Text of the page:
Queen City Hall of Famer George Smith praised for service to youth
By JOHN HABIB New Hampshire Union Leader
When George Smith was inducted into the Queen City Hall of Fame in 1996, he was described as a Manchester icon who wore many hats to serve his community. That sentiment rings true today as friends showed their appreciation by saluting Smith back.
Hours after news of his death Tuesday began to spread, Paul Lemire said condolences throughout the state, region and country were received at Sweeney Post Wednesday.
“You name it, American Legion programs, seniors, various organizations, they were just pouring in and I wasn’t surprised,” said Lemire, athletic director for the post’s baseball program. “George was a tireless worker who did so much for so many people. His service is unmatched. I woke up (yesterday) and told my wife that I already miss him. My heart goes out to his wife, Ruthie, and the entire family.”
Manchester Mayor Ted Gatsas praised Smith as an alderman for eight years and his service to youths. “There’s no question George was someone who wanted to make sure the youths had a quality facility to play in. No one loved Gill Stadium more than George Smith. That stadium was a big part of his life.”
Last year when Smith stepped down after 36 years as the athletic director at Sweeney Post, he remained committee chairman of the Centennial Birthday Celebration of Gill Stadium set for Sept. 8.
“Sadly he won’t be there, but he put in a lot of work over the last 10 months to make sure we’d celebrate the stadium’s 100th anniversary,” said former alderman and longtime friend Mike Lopez. “George was a giant of a man. When he gave you his word, he stuck by it.”
Lopez said many of George’s friends were “carrying heavy hearts” yesterday including, John Cashin. “For decades John was George’s right hand man. George and John were so close and did so much for the post together over the years.”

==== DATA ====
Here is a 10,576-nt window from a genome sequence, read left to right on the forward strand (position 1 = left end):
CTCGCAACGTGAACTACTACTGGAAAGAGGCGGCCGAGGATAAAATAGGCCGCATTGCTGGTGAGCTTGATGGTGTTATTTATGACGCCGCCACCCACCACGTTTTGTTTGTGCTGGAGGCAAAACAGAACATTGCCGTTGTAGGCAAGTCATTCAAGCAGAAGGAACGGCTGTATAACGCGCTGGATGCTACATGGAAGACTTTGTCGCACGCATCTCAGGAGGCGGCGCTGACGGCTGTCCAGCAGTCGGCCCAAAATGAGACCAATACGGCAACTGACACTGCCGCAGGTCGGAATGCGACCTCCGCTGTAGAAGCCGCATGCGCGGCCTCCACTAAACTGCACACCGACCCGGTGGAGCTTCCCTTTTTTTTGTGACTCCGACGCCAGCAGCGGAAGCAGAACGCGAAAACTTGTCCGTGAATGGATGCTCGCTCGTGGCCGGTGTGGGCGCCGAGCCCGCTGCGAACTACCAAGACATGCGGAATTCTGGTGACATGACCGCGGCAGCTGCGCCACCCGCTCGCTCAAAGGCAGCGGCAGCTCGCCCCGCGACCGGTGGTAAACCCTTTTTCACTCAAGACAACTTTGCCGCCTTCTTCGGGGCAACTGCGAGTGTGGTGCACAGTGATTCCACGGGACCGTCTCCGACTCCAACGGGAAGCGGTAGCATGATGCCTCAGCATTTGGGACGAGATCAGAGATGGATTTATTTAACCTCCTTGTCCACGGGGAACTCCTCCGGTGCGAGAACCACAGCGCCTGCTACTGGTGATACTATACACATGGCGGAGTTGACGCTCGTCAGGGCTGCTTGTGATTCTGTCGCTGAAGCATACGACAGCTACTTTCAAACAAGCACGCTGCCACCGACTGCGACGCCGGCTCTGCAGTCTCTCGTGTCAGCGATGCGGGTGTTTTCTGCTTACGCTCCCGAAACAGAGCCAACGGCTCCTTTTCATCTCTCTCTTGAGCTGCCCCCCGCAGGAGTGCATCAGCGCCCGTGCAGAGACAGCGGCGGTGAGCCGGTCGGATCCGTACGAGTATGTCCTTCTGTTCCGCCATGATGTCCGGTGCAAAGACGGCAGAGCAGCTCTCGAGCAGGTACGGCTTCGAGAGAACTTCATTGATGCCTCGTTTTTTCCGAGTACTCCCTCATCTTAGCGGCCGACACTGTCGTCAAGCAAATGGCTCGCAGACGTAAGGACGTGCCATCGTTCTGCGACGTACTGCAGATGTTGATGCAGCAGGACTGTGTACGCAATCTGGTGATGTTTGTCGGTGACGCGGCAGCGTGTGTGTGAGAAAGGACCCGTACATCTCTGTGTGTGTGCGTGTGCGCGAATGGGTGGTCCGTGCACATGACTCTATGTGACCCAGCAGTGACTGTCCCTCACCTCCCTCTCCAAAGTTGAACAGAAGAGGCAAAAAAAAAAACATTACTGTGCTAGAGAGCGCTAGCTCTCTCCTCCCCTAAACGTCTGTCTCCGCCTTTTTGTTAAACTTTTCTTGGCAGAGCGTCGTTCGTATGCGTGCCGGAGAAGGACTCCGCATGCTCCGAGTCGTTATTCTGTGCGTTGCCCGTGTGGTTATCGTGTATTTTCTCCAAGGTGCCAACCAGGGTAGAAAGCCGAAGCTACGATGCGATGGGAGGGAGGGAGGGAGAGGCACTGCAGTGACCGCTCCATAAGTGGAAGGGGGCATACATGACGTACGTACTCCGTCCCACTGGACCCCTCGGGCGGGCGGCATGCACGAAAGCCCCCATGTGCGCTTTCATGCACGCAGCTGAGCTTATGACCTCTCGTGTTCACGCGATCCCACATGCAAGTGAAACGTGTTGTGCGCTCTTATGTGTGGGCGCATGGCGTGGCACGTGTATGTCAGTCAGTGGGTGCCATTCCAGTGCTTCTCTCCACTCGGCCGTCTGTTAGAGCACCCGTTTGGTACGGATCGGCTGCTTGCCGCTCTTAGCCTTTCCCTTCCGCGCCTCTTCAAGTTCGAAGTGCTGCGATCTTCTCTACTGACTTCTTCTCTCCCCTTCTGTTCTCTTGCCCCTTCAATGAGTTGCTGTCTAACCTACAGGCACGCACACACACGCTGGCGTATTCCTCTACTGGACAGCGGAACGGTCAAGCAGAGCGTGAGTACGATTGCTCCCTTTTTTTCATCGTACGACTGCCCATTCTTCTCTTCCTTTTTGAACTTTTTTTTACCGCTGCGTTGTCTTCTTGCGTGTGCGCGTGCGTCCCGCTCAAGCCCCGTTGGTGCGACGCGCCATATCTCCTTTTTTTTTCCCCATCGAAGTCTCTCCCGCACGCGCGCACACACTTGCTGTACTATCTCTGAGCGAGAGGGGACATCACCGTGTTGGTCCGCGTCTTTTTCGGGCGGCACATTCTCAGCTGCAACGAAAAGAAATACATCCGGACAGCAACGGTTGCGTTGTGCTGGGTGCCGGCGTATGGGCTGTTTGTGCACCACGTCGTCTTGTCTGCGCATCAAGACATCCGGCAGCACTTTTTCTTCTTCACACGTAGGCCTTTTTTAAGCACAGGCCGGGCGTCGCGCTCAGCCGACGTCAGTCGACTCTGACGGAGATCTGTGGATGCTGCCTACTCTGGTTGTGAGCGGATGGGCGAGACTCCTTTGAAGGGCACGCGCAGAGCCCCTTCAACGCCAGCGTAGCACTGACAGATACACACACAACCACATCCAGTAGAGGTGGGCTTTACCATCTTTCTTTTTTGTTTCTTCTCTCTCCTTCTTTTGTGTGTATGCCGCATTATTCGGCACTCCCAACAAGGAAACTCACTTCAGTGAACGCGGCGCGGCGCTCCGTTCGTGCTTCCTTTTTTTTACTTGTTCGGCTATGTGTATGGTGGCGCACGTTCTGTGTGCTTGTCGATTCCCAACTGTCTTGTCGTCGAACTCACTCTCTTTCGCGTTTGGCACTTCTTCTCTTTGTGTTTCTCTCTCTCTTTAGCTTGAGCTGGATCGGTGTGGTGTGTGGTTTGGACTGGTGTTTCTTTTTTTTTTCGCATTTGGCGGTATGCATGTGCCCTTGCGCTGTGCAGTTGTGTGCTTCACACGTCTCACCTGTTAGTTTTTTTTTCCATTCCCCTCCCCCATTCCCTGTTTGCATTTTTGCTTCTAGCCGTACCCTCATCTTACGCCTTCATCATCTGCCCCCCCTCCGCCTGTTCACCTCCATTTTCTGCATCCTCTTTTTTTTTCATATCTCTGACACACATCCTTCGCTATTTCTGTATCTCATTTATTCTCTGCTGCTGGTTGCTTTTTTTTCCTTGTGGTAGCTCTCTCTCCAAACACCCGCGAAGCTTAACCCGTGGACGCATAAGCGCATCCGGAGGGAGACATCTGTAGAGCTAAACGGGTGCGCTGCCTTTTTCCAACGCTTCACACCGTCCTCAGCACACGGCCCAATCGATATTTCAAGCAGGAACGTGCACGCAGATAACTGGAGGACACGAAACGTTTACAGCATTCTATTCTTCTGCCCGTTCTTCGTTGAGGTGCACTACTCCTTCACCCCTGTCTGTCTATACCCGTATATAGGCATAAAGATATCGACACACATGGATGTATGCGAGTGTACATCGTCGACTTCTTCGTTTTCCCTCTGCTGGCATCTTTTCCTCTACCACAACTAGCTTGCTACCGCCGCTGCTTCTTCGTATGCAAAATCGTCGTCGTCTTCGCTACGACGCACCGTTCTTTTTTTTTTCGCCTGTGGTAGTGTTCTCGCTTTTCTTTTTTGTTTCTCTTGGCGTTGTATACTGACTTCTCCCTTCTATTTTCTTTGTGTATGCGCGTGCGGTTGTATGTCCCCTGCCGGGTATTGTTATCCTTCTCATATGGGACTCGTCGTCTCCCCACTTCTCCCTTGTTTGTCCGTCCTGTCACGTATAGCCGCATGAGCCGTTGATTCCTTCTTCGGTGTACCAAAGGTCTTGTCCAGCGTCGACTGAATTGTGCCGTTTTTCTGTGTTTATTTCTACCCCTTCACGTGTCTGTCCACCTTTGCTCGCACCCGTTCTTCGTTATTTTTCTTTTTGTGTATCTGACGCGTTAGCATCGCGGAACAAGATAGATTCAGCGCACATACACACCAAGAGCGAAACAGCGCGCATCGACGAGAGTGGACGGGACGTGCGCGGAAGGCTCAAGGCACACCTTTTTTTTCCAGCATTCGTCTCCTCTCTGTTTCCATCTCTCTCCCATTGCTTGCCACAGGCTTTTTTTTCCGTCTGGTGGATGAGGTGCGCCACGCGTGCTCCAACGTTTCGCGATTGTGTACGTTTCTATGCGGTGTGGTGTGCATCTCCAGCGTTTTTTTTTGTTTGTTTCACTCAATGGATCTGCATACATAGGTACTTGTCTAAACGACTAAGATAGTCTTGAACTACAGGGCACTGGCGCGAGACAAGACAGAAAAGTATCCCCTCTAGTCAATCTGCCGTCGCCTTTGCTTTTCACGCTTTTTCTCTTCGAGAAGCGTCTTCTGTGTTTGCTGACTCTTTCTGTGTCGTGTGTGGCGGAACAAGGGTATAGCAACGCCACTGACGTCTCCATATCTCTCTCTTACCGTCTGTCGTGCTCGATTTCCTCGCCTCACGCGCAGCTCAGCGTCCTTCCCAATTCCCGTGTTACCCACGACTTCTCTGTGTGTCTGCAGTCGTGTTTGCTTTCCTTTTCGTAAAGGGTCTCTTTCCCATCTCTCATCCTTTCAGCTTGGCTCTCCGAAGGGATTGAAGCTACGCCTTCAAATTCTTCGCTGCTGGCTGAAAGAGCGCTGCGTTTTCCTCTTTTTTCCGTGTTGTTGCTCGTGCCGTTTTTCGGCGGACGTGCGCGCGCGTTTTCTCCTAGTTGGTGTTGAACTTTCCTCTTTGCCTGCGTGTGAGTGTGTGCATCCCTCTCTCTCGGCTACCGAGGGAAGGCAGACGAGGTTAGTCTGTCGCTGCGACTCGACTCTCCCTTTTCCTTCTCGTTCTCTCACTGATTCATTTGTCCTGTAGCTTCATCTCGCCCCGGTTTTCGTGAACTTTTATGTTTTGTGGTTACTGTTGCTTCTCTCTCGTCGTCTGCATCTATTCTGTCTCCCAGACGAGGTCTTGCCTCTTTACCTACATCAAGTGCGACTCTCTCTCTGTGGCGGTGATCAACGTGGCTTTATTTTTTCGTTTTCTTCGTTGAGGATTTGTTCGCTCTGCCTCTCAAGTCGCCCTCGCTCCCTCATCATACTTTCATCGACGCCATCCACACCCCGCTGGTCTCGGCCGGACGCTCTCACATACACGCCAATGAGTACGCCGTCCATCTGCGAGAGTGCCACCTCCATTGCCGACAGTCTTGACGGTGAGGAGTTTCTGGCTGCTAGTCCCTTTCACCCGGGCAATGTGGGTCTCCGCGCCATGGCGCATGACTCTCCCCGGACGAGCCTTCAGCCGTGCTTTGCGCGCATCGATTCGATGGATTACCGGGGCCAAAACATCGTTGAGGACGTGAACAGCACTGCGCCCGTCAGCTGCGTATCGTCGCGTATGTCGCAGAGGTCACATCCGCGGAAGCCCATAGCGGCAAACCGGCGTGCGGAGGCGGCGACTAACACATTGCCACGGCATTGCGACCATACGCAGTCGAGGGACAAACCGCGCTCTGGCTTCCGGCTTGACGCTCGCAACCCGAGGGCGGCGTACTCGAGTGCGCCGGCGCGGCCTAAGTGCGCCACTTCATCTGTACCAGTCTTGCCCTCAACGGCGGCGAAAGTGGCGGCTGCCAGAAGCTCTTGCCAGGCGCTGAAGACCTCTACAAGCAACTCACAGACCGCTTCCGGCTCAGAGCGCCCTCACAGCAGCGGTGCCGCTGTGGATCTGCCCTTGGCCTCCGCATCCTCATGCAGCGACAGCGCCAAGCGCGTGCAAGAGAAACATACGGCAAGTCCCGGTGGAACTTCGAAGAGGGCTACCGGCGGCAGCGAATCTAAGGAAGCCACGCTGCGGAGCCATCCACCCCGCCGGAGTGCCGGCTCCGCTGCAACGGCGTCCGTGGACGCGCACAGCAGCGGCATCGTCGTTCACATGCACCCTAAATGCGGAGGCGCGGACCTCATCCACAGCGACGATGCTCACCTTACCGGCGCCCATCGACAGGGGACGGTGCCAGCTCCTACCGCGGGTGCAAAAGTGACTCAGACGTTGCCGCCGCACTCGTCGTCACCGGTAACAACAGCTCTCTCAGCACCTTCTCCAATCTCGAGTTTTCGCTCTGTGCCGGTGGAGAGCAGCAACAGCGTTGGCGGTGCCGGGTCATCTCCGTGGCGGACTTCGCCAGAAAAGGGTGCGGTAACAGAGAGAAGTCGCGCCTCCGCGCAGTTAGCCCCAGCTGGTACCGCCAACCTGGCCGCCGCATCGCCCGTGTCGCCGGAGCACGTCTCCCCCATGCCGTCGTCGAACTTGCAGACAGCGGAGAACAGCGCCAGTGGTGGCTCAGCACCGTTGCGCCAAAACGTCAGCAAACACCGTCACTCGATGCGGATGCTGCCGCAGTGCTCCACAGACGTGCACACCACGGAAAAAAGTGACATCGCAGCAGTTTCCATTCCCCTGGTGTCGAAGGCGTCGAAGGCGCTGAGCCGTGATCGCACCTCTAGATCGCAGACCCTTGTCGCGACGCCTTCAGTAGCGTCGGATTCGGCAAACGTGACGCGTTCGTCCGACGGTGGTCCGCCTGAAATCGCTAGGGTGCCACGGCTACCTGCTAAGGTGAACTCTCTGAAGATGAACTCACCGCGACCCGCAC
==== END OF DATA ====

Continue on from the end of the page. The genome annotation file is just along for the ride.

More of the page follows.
Guild “Bushie” Hill, who served 35 total years with Post 79 and nine years as the state chairman of American Legion baseball, said his post and others always tried to emulate Sweeney Post under Smith’s leadership.
“George set a precedent for others to follow,” said Hill. “George did much of the grunt work and we respected it. When our post hosted the World Series at Gill Stadium in 1976 and 1977 we were quick to add George, John Cashin and his staff to help us. George always wanted to help kids and like so many others, I will miss him.”
George “Butch” Joseph who served as Director of the Manchester Babe Ruth League for three decades, said “what George accomplished in a lifetime would take others twice the time to do. When it came to helping our league, George was always the first to call. Whether it was donating money or giving us equipment, he wanted to help kids. He’s going to be sorely missed.”
As a youth Smith played football for both St. Joseph and the former Bishop Bradley High, played baseball for Sweeney Post, and played both varsity lacrosse and basketball at New England College.
He served many years as a junior high and high school director for the CYO basketball program in the city. He coached St. Raphael to a New England basketball championship in 1969.
In football, he was a longtime high school referee who also served as commissioner of the statewide Pop Warner organization.Smith and his brother, Denny, spent a few years coaching under the late head coach John “Jumbo” Reilly.Sweeney Post has won 30 baseball state titles, 10 under Smith’s direction, including a state-record six straight from 1977-82, with Reilly as head coach.
In 1982 Sweeney earned a World Series berth at Boyerstown, Pa. and another World Series berth at Danbury, Va., in 2002.